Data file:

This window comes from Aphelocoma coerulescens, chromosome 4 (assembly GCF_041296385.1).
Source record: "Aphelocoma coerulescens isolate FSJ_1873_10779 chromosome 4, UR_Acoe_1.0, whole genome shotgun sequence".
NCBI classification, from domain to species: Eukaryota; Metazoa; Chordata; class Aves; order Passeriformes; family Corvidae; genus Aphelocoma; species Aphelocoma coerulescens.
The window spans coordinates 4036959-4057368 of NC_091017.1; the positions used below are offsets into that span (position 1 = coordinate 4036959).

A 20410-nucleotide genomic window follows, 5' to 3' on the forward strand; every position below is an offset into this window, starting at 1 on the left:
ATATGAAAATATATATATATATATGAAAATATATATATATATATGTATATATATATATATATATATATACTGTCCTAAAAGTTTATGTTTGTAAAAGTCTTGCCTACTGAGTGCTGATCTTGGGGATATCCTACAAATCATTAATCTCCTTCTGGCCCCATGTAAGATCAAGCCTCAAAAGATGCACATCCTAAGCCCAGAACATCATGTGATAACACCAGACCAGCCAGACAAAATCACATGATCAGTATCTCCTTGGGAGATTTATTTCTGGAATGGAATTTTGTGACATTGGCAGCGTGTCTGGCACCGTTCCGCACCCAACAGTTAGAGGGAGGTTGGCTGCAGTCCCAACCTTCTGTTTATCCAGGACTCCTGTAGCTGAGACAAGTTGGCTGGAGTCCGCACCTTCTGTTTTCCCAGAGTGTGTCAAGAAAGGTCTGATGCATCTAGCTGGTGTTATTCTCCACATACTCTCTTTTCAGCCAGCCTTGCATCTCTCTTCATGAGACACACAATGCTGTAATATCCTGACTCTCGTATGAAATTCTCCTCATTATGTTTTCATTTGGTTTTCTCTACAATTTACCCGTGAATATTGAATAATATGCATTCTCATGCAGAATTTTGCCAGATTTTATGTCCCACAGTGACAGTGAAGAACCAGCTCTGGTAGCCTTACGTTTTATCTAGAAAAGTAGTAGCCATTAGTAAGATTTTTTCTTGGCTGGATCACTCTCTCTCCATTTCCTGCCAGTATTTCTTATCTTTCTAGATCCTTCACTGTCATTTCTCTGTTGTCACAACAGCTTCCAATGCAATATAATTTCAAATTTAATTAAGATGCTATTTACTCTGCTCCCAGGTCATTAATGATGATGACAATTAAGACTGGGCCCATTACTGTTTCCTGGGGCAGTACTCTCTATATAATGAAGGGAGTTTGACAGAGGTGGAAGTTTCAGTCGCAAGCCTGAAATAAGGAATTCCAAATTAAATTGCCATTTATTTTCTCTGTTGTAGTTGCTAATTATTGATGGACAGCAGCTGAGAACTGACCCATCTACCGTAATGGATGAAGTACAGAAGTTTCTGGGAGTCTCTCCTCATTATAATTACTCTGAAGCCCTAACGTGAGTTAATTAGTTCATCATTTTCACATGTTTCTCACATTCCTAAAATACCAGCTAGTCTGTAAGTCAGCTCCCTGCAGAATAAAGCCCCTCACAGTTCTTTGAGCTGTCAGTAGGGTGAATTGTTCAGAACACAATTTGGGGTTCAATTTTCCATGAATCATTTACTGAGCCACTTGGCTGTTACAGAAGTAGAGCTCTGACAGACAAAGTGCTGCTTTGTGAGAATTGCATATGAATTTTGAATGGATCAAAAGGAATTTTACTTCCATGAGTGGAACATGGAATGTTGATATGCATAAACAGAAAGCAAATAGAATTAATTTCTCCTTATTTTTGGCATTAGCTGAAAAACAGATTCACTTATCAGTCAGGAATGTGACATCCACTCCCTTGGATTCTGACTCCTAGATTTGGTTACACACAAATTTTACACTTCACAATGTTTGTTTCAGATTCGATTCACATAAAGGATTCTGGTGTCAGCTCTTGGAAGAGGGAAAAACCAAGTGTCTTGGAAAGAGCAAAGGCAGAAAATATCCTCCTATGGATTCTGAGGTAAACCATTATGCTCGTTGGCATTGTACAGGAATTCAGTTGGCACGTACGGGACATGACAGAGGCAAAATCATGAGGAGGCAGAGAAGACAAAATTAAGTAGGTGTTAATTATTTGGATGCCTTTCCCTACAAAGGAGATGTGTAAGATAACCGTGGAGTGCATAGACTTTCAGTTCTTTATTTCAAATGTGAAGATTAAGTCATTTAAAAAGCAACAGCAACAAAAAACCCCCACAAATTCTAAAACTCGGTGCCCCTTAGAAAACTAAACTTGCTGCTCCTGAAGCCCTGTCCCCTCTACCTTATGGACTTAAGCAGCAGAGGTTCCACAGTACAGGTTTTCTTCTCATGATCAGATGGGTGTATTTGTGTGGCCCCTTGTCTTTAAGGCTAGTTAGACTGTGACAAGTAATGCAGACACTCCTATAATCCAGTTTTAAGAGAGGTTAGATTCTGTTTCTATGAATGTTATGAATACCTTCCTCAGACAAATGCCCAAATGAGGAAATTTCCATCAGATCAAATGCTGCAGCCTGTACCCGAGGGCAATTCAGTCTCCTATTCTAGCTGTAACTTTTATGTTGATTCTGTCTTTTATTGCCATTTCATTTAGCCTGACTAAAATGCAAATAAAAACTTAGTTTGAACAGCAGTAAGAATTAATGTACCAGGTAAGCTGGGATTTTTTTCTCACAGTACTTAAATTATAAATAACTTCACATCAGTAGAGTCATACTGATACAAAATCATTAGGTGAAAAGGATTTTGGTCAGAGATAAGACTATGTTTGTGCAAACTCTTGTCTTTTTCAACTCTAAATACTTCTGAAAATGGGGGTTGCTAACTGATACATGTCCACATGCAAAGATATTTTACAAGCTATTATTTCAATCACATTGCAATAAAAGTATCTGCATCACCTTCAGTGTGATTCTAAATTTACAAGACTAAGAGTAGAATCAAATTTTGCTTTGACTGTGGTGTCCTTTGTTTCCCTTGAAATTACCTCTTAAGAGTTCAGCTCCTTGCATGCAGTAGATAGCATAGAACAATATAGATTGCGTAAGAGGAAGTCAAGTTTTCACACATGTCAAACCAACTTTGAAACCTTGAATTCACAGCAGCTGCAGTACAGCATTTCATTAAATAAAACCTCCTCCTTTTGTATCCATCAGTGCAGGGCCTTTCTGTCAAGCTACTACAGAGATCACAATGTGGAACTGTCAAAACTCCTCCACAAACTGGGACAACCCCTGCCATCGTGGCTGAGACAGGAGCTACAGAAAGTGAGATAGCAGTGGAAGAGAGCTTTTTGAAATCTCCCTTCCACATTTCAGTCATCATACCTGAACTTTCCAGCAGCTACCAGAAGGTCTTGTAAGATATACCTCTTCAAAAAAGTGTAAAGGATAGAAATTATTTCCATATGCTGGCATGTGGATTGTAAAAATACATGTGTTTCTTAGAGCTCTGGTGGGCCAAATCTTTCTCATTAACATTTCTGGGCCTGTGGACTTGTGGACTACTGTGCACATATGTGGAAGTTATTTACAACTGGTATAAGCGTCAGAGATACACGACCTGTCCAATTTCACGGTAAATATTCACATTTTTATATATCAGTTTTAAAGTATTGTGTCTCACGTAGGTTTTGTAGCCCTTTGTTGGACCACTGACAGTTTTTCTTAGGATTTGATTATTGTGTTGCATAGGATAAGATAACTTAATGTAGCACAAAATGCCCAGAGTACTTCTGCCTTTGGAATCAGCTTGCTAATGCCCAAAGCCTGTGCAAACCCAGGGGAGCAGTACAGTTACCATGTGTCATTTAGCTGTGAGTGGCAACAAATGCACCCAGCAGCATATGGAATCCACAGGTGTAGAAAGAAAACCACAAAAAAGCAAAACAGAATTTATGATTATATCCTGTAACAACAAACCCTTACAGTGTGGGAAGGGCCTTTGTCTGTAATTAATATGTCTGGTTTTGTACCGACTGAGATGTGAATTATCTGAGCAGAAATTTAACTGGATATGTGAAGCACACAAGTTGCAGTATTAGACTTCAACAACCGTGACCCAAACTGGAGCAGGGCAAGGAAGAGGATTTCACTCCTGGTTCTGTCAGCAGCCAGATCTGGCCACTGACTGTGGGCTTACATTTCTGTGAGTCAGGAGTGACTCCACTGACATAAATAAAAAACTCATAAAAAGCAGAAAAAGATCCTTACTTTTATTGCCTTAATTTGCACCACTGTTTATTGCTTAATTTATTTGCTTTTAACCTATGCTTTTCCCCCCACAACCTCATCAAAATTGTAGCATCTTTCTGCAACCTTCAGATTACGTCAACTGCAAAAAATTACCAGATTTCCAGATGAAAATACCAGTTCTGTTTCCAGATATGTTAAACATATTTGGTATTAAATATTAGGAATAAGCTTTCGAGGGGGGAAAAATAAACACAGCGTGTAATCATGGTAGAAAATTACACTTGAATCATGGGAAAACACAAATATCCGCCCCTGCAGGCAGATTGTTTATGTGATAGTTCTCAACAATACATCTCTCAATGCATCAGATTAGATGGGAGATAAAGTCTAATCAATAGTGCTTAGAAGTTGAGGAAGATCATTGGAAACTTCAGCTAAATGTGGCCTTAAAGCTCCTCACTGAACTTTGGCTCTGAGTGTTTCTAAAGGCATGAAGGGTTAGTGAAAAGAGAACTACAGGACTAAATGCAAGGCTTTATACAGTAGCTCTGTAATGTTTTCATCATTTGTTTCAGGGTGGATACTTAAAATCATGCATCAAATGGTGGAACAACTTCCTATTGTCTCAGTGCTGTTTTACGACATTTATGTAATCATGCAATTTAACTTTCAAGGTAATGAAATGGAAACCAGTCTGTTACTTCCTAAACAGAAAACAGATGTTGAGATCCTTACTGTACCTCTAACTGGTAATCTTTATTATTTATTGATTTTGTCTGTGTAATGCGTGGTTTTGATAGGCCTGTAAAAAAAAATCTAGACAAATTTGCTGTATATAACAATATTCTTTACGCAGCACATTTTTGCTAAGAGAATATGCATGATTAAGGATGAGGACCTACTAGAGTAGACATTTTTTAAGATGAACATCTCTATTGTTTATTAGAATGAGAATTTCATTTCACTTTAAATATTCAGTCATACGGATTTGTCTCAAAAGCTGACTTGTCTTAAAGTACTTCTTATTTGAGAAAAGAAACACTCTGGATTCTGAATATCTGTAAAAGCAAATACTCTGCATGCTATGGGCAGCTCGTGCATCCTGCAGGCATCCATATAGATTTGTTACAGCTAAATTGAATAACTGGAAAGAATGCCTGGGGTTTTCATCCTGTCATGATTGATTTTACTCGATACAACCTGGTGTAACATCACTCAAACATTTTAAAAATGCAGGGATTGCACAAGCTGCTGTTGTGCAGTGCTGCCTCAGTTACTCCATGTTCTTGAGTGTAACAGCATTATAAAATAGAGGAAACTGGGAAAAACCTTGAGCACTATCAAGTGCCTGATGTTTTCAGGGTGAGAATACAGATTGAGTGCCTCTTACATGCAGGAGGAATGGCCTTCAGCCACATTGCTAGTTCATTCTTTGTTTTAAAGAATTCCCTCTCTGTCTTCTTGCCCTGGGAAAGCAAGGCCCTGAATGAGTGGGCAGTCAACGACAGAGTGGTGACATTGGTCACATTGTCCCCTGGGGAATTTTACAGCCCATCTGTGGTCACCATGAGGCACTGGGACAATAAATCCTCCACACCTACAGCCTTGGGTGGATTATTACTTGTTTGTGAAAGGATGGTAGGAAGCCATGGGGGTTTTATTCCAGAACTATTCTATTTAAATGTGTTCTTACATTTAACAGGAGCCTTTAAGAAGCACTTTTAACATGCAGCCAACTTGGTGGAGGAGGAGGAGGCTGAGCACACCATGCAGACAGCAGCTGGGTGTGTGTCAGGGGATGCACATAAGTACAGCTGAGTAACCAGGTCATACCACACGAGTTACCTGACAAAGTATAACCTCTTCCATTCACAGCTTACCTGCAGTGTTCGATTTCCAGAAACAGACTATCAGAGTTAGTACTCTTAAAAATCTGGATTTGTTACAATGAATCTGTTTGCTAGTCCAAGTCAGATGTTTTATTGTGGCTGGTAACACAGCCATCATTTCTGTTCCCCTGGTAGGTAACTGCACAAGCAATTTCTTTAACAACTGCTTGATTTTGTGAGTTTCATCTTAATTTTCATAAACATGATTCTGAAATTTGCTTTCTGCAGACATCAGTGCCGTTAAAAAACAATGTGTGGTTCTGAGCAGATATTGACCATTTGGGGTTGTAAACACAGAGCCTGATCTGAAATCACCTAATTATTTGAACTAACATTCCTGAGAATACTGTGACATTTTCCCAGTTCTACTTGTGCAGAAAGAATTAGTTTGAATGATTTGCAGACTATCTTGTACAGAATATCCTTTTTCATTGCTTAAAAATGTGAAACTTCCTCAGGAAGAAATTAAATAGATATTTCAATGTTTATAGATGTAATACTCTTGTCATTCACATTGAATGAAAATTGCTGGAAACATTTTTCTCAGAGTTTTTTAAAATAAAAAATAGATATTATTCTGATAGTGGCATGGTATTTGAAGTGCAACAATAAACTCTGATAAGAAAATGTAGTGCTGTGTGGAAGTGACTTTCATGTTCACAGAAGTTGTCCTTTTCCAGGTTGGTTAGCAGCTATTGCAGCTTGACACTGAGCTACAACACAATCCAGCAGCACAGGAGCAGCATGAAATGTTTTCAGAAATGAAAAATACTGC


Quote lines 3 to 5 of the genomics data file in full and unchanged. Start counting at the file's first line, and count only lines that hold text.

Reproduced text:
NCBI classification, from domain to species: Eukaryota; Metazoa; Chordata; class Aves; order Passeriformes; family Corvidae; genus Aphelocoma; species Aphelocoma coerulescens.
The window spans coordinates 4036959-4057368 of NC_091017.1; the positions used below are offsets into that span (position 1 = coordinate 4036959).

A 20410-nucleotide genomic window follows, 5' to 3' on the forward strand; every position below is an offset into this window, starting at 1 on the left: